Dimitris Arapis

We lost Sue’s great uncle last Thursday.  He was 99 years old.  Our family owes him a great personal debt of gratitude because it was he who repeatedly insisted that his son, who was stationed in NYC at the time, find his deceased uncle’s family in the US, and make contact.  With no help at all from us, Nikos was successful, and that led directly to our living in Greece half the year.  More importantly, it reunited Susan and Andrew with a part of their family previously thought to be as lost to us as the European relations of most American families tracing their roots to a forebear from the Old World.

It’s not possible to summarize a life in a blog post but ever since I first met Theo (uncle) Dimitri, I’ve marveled at the changes he saw during his life.  He was born in the deep Mani during WWI, in which Greece’s great historic enemy lost their empire.  As a child, his parents (his father was an Orthodox priest) relocated the family to Piraeus, the port of Athens.  As a pre-teen, he witnessed the sudden doubling or trebling of the population of Athens when 1.3 million christians  were forced out of Turkey by a “population exchange” treaty imposed by the League of Nations to stop the genocides in formerly Ottoman territory. (The treaty also required about 355,000 muslims to return to what had become Turkey.)  Theo Dimitri entered the Athens police force, and served as a policeman during the years of the Nazi occupation, when at least 40,000 Athenians died of starvation.  He and his wife raised five children, all of whom have survived him.  His wife died decades ago.

He was a fine head of the family, love guiding him in all things.  He was also a fine singer and he sang when he was happy, as at virtually every family gathering we attended.  During his homily, the priest at the funeral service said that whenever he heard that Theo Dimitri was back in the Mani, he would call to ask him to chant during Mass.  I made a video of Theo Dimitri singing what I call The Mani Song — simply a love-song to his homeland.  He was very proud of his Mani roots, and, beginning in the 50s, every summer he took his young family on a ferry (there was no road) to a then-abandoned seaside village in the deep Mani, not far from where he was born, from where he first went to school, and from where he rests today.  The ferry voyage took about 24 hours back then, having made stops at seemingly every bay and cove between Piraeus and Messinia. The family and all their supplies for the stay had to rowed ashore in the ship’s boats. Theo Dimitri  began by renting a house from an absentee landlord but eventually he bought the place for the family.  In doing so, it became the first re-inhabited house in the village.  Today all of the houses in the village are re-inhabited, at least in the summer.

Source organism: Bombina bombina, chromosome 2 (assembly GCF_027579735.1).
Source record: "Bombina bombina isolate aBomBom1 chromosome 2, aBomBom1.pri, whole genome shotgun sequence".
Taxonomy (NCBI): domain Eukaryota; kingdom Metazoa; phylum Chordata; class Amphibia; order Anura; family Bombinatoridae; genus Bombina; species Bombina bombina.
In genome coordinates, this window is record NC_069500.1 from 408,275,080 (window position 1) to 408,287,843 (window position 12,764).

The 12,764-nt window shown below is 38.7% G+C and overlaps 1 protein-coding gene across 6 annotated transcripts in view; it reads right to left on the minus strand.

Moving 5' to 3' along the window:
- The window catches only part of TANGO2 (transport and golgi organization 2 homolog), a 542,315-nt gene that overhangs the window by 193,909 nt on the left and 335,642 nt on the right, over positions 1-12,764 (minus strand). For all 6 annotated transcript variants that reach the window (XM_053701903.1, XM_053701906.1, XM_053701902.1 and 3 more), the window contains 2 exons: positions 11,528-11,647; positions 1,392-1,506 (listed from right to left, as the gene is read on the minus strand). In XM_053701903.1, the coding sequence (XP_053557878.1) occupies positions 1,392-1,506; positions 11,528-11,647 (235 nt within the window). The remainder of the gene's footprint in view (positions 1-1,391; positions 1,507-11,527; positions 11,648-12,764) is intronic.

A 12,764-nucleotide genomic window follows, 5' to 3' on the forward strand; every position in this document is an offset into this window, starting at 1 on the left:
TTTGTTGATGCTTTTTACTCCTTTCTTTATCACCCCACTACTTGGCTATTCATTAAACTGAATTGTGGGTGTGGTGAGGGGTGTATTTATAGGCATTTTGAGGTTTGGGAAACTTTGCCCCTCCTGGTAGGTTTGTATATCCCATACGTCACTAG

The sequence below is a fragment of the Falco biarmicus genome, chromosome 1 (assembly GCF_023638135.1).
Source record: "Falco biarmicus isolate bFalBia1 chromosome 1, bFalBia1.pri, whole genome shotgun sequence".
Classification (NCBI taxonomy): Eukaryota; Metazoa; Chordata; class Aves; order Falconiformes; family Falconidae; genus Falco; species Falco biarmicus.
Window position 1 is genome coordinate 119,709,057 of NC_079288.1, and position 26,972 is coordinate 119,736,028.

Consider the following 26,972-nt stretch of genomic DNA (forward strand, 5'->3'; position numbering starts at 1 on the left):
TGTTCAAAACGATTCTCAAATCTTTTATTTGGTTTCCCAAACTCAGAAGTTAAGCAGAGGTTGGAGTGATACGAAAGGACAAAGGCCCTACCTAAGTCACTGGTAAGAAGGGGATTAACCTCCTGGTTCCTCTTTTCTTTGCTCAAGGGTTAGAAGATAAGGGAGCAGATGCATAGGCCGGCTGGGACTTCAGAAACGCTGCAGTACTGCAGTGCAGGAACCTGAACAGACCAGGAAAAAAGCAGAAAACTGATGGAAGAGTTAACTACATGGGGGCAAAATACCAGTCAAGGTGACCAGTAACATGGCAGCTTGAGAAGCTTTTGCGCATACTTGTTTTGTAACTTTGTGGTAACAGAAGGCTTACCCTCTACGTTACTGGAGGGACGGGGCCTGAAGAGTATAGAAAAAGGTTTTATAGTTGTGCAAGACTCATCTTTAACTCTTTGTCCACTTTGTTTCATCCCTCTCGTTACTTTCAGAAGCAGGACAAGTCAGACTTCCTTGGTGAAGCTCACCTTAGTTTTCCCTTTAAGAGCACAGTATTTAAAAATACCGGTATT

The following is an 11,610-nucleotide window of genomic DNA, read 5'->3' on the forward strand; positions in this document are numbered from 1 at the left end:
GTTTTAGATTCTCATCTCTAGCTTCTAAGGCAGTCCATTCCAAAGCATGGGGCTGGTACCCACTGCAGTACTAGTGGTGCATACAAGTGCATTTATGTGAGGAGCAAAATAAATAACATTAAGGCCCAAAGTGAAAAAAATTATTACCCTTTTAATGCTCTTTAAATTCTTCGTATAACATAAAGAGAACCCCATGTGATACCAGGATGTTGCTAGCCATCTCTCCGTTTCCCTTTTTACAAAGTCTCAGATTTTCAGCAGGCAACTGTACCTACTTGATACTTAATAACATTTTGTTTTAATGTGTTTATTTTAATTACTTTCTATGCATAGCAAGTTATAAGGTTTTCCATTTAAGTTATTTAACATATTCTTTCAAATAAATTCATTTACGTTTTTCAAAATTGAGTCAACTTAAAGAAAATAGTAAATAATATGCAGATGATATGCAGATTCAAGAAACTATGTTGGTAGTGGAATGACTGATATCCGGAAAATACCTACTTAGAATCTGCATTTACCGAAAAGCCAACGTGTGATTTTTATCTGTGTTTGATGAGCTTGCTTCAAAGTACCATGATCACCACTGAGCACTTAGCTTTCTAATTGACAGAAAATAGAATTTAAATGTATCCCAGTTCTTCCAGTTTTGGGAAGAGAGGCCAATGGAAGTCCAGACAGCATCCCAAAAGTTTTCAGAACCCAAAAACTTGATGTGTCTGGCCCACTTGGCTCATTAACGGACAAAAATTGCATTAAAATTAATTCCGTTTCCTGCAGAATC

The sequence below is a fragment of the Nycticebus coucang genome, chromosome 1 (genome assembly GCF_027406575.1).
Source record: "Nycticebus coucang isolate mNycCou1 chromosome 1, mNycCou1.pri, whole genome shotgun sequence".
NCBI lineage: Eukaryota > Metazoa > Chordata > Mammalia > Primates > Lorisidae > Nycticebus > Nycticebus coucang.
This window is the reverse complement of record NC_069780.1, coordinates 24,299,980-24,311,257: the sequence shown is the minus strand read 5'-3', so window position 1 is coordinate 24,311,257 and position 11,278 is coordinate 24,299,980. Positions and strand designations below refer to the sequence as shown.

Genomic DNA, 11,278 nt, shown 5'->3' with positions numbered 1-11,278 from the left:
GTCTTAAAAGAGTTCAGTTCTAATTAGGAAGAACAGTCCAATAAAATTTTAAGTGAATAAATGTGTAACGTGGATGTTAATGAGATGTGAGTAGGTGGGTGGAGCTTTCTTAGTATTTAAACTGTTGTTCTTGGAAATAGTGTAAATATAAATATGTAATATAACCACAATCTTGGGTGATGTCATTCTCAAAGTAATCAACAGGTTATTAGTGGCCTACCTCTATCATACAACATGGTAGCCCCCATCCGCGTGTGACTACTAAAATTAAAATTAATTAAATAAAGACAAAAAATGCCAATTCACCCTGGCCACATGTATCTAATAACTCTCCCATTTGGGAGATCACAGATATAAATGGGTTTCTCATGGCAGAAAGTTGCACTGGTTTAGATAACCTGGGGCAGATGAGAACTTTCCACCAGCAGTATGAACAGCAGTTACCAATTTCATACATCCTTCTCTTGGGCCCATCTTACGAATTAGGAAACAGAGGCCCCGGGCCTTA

Theo Dimitri loved to tell stories and he told us about walking across Mani at night with his father, about the unforgettable aroma of the fruit from one small area on the slopes above Porto Kayio, and about how he kept perishable food in Mani’s August heat without refrigeration or ice. Perhaps my favorite is the last I heard while he lived, relayed through his son.  When a person dies in Athens, the next of kin turn his identity card in to the police to obtain a death certificate.  The first line on the back of the Greek identity card, until it joined the EU, was religion.  The German looting of the countryside for food to feed their troops led to mass starvation in Athens, and identity cards were being turned in faster than they could be registered. So Theo Dimitri and some of his colleagues would pocket the occasional identity card and give it to a Jew trying to hide from the Nazis.  The recipient would have to open the lamination and move the photo from the old card to the new one but then he would have a very proper-looking identity card for a person of the Orthodox faith.  When Nikos told us this story he said it was the first time he’d heard it.

Go with God, Theo Dimitri.  We miss you already.